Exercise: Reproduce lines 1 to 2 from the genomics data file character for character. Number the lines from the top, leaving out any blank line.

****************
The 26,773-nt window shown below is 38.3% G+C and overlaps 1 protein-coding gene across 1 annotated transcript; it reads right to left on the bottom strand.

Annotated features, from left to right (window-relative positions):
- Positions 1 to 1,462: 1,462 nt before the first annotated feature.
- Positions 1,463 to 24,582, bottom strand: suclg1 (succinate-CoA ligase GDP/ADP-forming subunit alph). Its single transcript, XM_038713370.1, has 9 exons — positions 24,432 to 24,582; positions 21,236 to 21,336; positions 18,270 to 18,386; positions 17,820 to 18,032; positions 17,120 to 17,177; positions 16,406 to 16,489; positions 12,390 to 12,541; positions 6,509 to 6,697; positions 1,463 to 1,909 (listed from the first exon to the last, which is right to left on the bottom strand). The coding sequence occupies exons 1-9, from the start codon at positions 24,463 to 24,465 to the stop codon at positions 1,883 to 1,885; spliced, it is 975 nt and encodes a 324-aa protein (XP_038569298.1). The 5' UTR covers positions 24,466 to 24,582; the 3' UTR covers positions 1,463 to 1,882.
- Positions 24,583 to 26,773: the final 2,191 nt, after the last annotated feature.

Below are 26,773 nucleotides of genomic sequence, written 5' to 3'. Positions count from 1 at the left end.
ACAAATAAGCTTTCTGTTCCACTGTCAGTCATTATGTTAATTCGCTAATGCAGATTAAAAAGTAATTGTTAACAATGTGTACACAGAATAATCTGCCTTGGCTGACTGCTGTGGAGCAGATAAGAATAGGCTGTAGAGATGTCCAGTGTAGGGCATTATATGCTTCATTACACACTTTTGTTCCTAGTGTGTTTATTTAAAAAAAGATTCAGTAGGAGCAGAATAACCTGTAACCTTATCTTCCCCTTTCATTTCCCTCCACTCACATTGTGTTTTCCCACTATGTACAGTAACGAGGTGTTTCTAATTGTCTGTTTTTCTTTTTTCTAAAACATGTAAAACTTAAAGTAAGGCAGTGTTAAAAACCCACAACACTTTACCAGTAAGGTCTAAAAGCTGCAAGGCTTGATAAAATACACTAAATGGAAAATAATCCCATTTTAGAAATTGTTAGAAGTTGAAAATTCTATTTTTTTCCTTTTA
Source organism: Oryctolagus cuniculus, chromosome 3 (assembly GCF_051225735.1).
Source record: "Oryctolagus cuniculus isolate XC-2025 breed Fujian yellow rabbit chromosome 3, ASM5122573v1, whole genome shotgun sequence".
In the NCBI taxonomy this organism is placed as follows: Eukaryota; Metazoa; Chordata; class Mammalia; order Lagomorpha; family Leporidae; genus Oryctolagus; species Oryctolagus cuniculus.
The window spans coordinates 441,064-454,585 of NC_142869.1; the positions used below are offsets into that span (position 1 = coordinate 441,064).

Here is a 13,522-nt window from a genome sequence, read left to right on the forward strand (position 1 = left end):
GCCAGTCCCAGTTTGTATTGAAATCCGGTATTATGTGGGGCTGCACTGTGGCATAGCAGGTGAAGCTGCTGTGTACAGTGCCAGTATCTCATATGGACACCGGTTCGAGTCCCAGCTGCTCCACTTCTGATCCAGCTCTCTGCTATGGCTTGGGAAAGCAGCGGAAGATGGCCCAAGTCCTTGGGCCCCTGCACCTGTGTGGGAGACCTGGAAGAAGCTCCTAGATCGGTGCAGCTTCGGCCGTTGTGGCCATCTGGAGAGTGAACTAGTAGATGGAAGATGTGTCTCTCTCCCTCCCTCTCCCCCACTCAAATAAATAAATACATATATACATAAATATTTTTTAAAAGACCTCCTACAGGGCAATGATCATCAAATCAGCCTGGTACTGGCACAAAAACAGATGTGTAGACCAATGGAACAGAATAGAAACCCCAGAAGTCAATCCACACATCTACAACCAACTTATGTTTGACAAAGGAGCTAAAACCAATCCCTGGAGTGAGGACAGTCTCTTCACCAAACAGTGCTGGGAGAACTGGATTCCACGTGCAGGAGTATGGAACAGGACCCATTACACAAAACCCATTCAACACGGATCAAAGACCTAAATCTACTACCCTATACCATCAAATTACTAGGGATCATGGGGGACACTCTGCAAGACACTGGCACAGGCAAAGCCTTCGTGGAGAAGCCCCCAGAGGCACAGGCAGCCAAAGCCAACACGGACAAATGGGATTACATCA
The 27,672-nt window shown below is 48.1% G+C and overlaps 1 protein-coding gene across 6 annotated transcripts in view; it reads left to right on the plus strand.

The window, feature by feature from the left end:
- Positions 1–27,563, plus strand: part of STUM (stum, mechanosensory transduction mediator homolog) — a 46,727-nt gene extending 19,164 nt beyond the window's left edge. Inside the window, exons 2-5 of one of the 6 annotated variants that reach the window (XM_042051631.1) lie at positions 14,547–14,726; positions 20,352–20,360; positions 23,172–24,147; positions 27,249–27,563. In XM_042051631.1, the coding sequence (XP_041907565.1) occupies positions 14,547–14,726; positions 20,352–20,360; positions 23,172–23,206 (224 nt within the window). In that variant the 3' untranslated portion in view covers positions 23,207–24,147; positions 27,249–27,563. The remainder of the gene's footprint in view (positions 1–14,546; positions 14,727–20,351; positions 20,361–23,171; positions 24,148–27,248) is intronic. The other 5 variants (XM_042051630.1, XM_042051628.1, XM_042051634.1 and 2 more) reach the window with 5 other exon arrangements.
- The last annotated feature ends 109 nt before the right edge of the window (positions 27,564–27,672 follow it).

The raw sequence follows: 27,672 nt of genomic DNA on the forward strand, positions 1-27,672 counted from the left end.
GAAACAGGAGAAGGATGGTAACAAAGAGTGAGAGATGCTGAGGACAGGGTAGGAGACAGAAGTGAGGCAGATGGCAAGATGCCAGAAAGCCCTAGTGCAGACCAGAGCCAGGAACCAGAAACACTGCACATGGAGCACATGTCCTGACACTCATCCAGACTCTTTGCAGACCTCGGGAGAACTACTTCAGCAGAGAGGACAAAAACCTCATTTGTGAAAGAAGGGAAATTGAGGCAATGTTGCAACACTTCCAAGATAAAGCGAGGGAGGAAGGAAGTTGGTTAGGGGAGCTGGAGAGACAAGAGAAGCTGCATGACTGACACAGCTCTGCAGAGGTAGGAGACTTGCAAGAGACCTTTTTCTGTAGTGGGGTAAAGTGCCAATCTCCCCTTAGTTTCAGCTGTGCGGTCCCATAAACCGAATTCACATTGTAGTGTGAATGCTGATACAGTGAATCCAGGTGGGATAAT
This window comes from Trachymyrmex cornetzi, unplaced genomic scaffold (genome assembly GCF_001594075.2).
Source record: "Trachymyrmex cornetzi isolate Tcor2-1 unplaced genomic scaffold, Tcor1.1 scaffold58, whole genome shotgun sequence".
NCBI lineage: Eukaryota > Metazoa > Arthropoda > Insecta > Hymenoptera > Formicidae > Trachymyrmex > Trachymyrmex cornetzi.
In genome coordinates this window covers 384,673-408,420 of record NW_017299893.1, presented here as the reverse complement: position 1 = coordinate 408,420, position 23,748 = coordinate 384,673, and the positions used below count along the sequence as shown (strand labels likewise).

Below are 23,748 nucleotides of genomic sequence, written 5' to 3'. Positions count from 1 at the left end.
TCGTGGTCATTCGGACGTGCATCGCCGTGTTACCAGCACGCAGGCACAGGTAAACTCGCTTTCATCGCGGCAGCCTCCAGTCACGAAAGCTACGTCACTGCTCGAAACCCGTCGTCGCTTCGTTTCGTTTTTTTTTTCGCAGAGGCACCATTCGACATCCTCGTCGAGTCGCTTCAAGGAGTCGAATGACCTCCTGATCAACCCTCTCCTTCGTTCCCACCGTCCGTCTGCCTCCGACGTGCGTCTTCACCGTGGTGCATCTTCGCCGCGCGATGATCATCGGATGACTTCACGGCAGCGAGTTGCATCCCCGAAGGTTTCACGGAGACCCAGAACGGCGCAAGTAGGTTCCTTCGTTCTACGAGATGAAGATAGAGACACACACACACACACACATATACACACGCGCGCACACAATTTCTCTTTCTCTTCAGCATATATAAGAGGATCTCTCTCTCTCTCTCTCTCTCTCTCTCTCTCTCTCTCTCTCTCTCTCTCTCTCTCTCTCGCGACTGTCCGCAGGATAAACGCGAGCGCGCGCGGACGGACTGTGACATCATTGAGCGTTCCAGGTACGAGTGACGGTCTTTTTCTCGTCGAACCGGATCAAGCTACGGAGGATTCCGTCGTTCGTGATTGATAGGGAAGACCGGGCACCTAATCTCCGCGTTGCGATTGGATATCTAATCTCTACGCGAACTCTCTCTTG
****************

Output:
The 26,773-nt window shown below is 38.3% G+C and overlaps 1 protein-coding gene across 1 annotated transcript; it reads right to left on the bottom strand.

Annotated features, from left to right (window-relative positions):